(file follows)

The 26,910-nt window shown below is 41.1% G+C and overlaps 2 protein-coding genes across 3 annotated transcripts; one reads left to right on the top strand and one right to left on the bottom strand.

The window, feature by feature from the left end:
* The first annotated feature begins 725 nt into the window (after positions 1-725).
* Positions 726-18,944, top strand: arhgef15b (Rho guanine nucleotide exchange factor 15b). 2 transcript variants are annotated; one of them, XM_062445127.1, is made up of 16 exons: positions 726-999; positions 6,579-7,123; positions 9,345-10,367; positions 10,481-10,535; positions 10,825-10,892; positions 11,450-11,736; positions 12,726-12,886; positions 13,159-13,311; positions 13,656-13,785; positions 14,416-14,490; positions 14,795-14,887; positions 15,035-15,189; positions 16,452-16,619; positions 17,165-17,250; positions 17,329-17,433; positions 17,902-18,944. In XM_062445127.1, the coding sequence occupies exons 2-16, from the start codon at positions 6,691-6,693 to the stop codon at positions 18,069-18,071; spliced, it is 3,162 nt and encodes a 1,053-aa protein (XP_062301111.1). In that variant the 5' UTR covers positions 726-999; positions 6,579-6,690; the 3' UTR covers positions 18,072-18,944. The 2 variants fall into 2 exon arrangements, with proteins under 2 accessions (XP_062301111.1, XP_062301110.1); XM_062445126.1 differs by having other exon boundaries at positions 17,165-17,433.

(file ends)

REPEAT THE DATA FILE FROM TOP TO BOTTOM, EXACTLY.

The 26,910-nt window shown below is 41.1% G+C and overlaps 2 protein-coding genes across 3 annotated transcripts; one reads left to right on the top strand and one right to left on the bottom strand.

The window, feature by feature from the left end:
* The first annotated feature begins 725 nt into the window (after positions 1-725).
* Positions 726-18,944, top strand: arhgef15b (Rho guanine nucleotide exchange factor 15b). 2 transcript variants are annotated; one of them, XM_062445127.1, is made up of 16 exons: positions 726-999; positions 6,579-7,123; positions 9,345-10,367; positions 10,481-10,535; positions 10,825-10,892; positions 11,450-11,736; positions 12,726-12,886; positions 13,159-13,311; positions 13,656-13,785; positions 14,416-14,490; positions 14,795-14,887; positions 15,035-15,189; positions 16,452-16,619; positions 17,165-17,250; positions 17,329-17,433; positions 17,902-18,944. In XM_062445127.1, the coding sequence occupies exons 2-16, from the start codon at positions 6,691-6,693 to the stop codon at positions 18,069-18,071; spliced, it is 3,162 nt and encodes a 1,053-aa protein (XP_062301111.1). In that variant the 5' UTR covers positions 726-999; positions 6,579-6,690; the 3' UTR covers positions 18,072-18,944. The 2 variants fall into 2 exon arrangements, with proteins under 2 accessions (XP_062301111.1, XP_062301110.1); XM_062445126.1 differs by having other exon boundaries at positions 17,165-17,433.